In the book sociology of health, illness, and health in Canada, Strohschein and Weitz
introduce us to the social and medical model approaches to disability. According to these
authors, health sociology is so essential because it clarifies the crucial role that social factors play
in impacting the well-being of individuals, groups, and society as a whole. For instance, the
development of "medicine" from a small-scale business in the 1800s to a vast complicated of
norms of behavior, societal norms, practitioner practices, financial interests, and structured
services, all of which have an impact on both societal health and the quality of healthcare, is a
remarkable aspect of contemporary Canadian society (Godley, 2018). This paper examines the
medical and social approaches to disability and the debates and special interests that specifically
underlie the three approaches.
The special interests that underlie the three approaches to disability
Reasearches have shown that people's thoughts toward disabilities are subjective by their
thoughts. Even though everyone has a unique perspective on disability, these viewpoints can be
divided into three broad categories: moral, medical, and social models of disability (Weiss &
Copelton, 2020). Each model discusses about the supposed causes of impairment, appropriate
remedies, and inner implications.
The moral model
According to the moral model, a person's disability has implications for their character,
actions, ideas, and destiny. According to this viewpoint, impairment can be associated with
stigma, humiliation, and guilt, especially if it is thought of as a sign of misbehavior. Disability
can sometimes be viewed as a badge of fortitude, faith, or dignity. For instance, a religious
person can think that God's faith in them led to God choosing them or a member of their family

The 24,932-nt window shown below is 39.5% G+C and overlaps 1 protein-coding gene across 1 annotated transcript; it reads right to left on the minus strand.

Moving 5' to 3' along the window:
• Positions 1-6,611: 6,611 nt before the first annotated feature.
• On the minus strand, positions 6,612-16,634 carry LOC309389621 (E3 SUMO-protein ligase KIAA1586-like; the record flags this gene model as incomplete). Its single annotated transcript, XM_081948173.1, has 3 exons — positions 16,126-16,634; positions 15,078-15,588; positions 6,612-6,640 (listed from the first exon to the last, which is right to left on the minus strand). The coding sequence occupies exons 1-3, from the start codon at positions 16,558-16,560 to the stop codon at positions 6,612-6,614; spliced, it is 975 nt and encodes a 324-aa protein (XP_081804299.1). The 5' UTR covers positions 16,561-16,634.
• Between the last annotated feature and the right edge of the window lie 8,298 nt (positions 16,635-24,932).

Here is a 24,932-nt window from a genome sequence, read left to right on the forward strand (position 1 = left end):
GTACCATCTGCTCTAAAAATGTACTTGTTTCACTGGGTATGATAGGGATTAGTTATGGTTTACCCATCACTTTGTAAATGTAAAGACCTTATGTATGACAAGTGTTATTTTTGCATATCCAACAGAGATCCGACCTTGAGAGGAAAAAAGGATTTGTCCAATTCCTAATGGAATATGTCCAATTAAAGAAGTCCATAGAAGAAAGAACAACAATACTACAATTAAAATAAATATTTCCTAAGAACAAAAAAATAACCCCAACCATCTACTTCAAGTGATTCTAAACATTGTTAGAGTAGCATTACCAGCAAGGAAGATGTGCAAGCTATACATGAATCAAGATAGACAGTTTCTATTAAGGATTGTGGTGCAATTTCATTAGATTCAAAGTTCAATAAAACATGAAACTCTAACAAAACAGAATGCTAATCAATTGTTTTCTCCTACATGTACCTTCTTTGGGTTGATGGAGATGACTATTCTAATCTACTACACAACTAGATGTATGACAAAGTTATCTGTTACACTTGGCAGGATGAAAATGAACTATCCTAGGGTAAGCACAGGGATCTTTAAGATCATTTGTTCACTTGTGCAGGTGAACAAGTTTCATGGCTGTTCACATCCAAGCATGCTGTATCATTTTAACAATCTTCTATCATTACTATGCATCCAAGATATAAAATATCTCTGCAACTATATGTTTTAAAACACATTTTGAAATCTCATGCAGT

to have a disability. A disability may sometimes be viewed as a triumphant memory of
overcoming adversity, e.g., a polio epidemic or stepping on a land mine (Weiss & Copelton,
2020). The moral model is widely accepted and frequently portrayed in the media. For instance,
some films portray wickedness by using a physical impairment. In contrast, some films show
people with disabilities who go above and beyond what is expected of them to accomplish
extraordinary things, like a person in a wheelchair who scales Yosemite's El Capitan.
The medical model
According to the medical model, a disability is a pathological impairment of a body
system or function. According to this viewpoint, the objective is to bring the structure or
performance as close to "normal" as is practical. According to the medical concept, experts in
disabilities are those with specific training. People with disabilities are obliged to heed their
recommendations. According to Weiss & Copelton, (2020), clinical and medical terms are used
in the medical model's language (e.g., left hemiplegia; partial lesion at the T4 level (Godley,
2018). This point of view is occasionally evident in the educational, health, and mental health
sectors. The medical model of disability is frequently portrayed in films through a plot in which
a disabled person is miserable and sad but chooses to appreciate life through a relationship with a
non-disabled person (Mykhalovskiy et al., 2019). The belief that disabled people teach people
with physical abilities how to be good individuals is a reversal of this.
The social model
The social model views a person's disability as a component of their identity, much like
their color, ethnicity, gender, and so on. According to this concept, a person's impairment results
from an inappropriate environment (both physical and social). Not the impairment, but this
environment is what generates the limitations and hurdles. According to this viewpoint, rather
than focusing on those who have disabilities, the best method to treat disability is to alter the
environment and society (Weiss & Copelton, 2020). Ecological alteration and complete
contribution are disadvantaged by destructive stereotypes, prejudice, and injustice. Multiply
disabled individuals who bond, learn, and mature independently of a non-disabled person are
more common in films that portray disability using a social model (Mykhalovskiy et al., 2019).